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A sad dose of reality at an anti-drug assembly

A third-grader raised her hand over and over again last Thursday during Deltona Elementary School's "Drug Free _ That's Me" assembly. Guest speaker Rick Foti of the Hernando County Sheriff's Office never noticed.

He was too busy showing them rolling papers, small bags of marijuana, pipes and pills. Experts believe that if young children know what drugs look like, they will tell adults if they see something suspicious.

When the assembly ended, I asked the girl what she had wanted to say.

Using her slender fingers to push her eyes open wide, she said, "I wanted to tell him that when you get high, your eyes get real big, and they look like this," she said. "Your eyes get kind of funny, and then you know you're high."

I asked her how she knew so much about getting high. She half-smiled, squinted and thought for a moment.

" 'Cause my mom gets high," she said.

"Oh," I said. "Really?"

"Yeah," she said. "But I think she may be stopping soon. She used to do it once a week. Now maybe not that much.

"It'll get better," she said, then trotted back to class with the rest of the 8- and 9-year-olds.

Two other boys whispered as they walked together. One boy was telling the other about his older brother's friend who got high.

"He's stupid," the boy said.

"I know, I hate marijuana," the other boy said.

During the assembly, another boy said his father fired an employee who had "gotten high and wrecked his car and got into trouble."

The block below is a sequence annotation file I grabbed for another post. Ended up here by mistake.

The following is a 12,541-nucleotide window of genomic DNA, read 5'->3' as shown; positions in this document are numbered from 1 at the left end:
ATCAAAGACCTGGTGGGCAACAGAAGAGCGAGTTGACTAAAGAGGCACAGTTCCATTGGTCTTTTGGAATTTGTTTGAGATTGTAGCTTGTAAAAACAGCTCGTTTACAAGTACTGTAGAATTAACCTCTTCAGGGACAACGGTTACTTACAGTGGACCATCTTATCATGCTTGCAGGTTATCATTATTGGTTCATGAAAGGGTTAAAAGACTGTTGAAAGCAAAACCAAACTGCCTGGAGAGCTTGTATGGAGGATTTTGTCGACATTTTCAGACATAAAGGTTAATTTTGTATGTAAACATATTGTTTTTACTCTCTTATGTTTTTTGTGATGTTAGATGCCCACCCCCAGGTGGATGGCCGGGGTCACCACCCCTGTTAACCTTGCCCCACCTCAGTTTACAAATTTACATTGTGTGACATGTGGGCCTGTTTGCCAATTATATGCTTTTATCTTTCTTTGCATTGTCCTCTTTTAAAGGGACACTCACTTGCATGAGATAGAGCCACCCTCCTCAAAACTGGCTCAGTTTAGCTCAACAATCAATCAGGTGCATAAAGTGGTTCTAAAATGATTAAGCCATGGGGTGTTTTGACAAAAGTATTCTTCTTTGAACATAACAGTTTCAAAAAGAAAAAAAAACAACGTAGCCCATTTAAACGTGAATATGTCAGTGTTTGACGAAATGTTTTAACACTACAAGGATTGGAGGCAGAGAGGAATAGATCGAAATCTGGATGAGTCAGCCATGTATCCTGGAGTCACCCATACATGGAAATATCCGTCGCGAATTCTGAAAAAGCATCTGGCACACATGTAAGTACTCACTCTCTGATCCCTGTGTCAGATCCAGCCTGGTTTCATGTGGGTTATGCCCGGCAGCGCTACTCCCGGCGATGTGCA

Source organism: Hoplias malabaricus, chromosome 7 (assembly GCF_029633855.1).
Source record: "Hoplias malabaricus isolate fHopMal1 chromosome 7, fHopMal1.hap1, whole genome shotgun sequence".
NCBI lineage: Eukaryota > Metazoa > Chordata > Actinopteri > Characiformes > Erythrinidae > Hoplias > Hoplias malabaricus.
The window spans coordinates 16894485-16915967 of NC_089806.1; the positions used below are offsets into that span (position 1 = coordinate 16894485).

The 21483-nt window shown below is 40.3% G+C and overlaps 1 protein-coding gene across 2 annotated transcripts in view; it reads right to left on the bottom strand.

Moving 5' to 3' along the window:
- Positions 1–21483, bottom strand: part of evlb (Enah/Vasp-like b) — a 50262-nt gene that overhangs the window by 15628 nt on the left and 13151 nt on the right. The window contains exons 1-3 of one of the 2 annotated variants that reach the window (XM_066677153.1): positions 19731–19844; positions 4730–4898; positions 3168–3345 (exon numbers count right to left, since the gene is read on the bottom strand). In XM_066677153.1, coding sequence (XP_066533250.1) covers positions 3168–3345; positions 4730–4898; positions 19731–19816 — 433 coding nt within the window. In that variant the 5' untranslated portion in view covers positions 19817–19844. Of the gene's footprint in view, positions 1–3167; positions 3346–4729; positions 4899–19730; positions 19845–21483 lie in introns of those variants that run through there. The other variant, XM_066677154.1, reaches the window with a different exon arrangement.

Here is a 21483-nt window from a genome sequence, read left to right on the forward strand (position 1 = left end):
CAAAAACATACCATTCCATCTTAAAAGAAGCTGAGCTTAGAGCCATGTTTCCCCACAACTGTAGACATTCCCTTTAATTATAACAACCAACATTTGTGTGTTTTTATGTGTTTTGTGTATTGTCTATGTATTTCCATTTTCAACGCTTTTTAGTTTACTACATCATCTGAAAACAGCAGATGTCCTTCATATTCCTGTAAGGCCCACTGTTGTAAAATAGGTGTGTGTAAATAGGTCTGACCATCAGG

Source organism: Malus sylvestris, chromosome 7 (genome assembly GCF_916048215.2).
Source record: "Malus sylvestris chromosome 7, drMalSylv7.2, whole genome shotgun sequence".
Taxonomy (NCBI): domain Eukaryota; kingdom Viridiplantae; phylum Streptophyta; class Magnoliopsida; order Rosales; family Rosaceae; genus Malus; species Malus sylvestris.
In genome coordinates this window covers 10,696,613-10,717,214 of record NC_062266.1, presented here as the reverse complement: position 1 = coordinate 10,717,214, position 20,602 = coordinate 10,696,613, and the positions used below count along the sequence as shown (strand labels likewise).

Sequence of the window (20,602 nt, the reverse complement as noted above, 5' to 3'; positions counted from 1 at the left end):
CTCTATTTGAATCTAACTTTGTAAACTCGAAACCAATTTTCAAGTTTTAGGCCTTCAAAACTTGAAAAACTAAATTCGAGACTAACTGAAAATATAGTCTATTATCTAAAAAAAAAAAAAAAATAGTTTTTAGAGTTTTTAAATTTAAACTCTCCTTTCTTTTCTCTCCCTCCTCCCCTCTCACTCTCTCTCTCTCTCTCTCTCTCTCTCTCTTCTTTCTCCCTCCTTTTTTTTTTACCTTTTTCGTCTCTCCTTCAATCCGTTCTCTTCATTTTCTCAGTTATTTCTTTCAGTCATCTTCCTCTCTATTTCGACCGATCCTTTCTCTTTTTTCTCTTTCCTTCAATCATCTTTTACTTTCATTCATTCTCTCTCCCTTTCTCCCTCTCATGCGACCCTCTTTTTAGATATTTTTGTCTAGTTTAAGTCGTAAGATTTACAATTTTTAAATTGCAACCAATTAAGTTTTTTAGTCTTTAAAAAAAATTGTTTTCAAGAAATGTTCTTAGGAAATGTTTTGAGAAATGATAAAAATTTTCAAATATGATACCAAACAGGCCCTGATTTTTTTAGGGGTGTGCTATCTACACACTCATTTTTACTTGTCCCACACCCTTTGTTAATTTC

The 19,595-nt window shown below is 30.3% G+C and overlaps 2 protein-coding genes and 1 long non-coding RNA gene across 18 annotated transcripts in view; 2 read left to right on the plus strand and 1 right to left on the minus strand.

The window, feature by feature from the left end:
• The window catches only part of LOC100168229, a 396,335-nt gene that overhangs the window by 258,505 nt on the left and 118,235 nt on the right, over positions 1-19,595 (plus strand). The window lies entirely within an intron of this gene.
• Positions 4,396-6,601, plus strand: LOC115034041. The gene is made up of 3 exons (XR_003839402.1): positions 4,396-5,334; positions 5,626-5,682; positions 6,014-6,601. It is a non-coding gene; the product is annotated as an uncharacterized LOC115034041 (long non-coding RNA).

As I watched the children head to class, I couldn't help but feel sad. They seemed too young, too innocent for such big lessons. How can 8- and 9-year-olds comprehend that it is okay for adults to buy cigarettes and alcohol, but not marijuana or cocaine.

I began to wonder if early elementary school drug prevention programs are good, or if they are just causing more confusion.

Can cute slogans _ "Just Say No" and "Drug Free _ That's Me" _ make a lasting impression on youngsters who later may be swayed to experiment with drugs?

One counselor says working with addicts has convinced her that education is the first step in preventing drug abuse, but it is not the only line of defense.

"Statistics and research, and my own experience has convinced me that early education gives kids more of a chance to be resilient if and when they choose to use drugs," said Janice Ferguson-Smith, one of the school district's substance abuse counselors.

However, students need more support from parents, friends, church leaders and community members, Ferguson-Smith said.

The middle and high school health curriculum includes drug awareness and prevention, she said. The Sheriff's Office also offers the fifth-grade classes a Junior Deputy program, which includes education about drug abuse.

"At about the age of 12 or 13, kids develop a vulnerability, a weakness to pressures that may lead them into the experimentation of using. If they receive constant support and are surrounded by good role models, their chances of becoming addicted become less and less," Ferguson-Smith said.

Last weekend, a friend said she caught her 13-year-old son smoking marijuana before he left for school. She is a single parent who works nights. Her son often spends weekends with his father.

The boy said that his father had "turned him on to pot" during the summer. How can this boy resist trying marijuana when his own father is telling him that it is okay?

"Drug abuse runs in the family," Ferguson-Smith said. "Recovery involves more than just the kid who is using."

Prevention is possible, if programs such as the one at Deltona Elementary School continue, and if adults are supportive. But because there is not enough money for programs in every elementary school, outside groups will have to take on the responsibility, she said.

"As a community, we need to buy into this type of education, this is an investment that we just can't pass up."

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